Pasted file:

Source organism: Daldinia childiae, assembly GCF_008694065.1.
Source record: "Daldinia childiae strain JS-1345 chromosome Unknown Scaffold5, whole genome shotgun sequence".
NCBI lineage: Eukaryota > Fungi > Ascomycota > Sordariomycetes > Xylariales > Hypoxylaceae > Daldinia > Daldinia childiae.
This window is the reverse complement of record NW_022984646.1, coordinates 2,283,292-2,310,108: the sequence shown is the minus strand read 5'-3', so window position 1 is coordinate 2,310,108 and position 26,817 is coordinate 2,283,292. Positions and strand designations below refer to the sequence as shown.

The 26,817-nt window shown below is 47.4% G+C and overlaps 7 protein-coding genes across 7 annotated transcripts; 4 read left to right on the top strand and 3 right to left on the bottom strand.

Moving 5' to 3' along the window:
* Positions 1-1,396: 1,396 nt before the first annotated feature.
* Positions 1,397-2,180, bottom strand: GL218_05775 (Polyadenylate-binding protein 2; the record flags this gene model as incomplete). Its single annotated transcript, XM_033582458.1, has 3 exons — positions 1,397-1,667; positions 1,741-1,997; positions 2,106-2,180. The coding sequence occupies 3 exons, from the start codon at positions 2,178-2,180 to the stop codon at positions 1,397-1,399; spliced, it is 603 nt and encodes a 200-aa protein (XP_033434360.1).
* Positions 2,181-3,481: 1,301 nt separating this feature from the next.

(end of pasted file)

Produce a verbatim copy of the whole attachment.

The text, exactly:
Source organism: Daldinia childiae, assembly GCF_008694065.1.
Source record: "Daldinia childiae strain JS-1345 chromosome Unknown Scaffold5, whole genome shotgun sequence".
NCBI lineage: Eukaryota > Fungi > Ascomycota > Sordariomycetes > Xylariales > Hypoxylaceae > Daldinia > Daldinia childiae.
This window is the reverse complement of record NW_022984646.1, coordinates 2,283,292-2,310,108: the sequence shown is the minus strand read 5'-3', so window position 1 is coordinate 2,310,108 and position 26,817 is coordinate 2,283,292. Positions and strand designations below refer to the sequence as shown.

The 26,817-nt window shown below is 47.4% G+C and overlaps 7 protein-coding genes across 7 annotated transcripts; 4 read left to right on the top strand and 3 right to left on the bottom strand.

Moving 5' to 3' along the window:
* Positions 1-1,396: 1,396 nt before the first annotated feature.
* Positions 1,397-2,180, bottom strand: GL218_05775 (Polyadenylate-binding protein 2; the record flags this gene model as incomplete). Its single annotated transcript, XM_033582458.1, has 3 exons — positions 1,397-1,667; positions 1,741-1,997; positions 2,106-2,180. The coding sequence occupies 3 exons, from the start codon at positions 2,178-2,180 to the stop codon at positions 1,397-1,399; spliced, it is 603 nt and encodes a 200-aa protein (XP_033434360.1).
* Positions 2,181-3,481: 1,301 nt separating this feature from the next.